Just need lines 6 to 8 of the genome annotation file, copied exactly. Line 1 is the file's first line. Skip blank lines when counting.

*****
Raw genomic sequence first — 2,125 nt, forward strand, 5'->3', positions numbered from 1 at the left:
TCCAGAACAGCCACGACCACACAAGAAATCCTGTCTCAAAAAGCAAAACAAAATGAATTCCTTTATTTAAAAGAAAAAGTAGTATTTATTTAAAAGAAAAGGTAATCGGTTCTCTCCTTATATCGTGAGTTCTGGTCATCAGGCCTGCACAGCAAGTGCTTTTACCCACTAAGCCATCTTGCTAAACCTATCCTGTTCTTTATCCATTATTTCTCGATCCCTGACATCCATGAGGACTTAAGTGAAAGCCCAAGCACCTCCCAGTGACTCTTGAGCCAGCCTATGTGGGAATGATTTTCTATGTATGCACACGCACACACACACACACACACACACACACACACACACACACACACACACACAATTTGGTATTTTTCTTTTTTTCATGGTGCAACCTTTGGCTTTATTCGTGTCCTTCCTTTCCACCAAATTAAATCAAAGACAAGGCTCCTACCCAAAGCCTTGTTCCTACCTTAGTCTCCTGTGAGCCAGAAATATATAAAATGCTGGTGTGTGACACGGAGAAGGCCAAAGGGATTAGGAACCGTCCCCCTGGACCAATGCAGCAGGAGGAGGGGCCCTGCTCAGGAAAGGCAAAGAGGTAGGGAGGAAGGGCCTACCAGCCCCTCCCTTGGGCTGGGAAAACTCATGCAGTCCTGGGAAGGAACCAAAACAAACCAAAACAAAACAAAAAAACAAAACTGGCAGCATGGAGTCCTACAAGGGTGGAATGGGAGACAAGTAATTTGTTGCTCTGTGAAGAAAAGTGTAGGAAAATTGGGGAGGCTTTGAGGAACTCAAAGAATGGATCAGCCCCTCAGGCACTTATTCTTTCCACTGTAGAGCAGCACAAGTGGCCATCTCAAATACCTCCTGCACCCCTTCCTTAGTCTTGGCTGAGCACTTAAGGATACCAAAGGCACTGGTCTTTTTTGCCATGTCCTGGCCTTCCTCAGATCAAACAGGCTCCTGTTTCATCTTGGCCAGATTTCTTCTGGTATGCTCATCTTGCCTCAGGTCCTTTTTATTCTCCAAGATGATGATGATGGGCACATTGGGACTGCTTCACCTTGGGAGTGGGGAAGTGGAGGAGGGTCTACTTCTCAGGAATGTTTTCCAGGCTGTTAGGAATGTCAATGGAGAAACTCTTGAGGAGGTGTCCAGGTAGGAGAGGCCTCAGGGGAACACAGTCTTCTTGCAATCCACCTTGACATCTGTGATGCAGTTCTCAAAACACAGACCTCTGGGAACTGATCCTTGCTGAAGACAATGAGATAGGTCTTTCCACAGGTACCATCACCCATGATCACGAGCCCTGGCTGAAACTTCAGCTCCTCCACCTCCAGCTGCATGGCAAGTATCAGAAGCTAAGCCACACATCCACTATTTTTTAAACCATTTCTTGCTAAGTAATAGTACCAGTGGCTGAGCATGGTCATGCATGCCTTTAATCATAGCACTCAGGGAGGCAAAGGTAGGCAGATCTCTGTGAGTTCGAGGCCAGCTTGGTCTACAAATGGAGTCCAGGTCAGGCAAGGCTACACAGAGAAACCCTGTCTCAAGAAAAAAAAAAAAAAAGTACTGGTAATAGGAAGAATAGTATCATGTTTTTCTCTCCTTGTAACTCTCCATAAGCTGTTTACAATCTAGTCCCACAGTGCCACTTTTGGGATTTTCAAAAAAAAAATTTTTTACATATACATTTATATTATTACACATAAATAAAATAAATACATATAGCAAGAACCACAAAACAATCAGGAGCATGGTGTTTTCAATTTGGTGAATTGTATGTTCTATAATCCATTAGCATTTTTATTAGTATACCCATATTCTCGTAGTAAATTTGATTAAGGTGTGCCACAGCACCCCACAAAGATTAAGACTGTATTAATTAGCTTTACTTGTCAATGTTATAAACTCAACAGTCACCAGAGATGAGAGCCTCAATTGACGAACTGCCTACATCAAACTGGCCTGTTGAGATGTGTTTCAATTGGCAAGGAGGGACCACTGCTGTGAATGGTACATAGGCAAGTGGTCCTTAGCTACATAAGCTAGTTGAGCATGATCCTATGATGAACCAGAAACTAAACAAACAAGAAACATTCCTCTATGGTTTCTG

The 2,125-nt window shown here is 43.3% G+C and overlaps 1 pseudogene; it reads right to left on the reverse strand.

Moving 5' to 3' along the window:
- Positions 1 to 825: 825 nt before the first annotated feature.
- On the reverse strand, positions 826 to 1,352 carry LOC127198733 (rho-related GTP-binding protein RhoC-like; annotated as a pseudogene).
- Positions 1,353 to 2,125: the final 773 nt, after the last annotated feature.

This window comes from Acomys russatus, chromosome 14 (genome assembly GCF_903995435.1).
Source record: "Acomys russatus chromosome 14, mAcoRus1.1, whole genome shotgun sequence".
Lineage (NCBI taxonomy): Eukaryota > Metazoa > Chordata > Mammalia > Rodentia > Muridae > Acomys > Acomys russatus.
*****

- On the reverse strand, positions 826 to 1,352 carry LOC127198733 (rho-related GTP-binding protein RhoC-like; annotated as a pseudogene).
- Positions 1,353 to 2,125: the final 773 nt, after the last annotated feature.

This window comes from Acomys russatus, chromosome 14 (genome assembly GCF_903995435.1).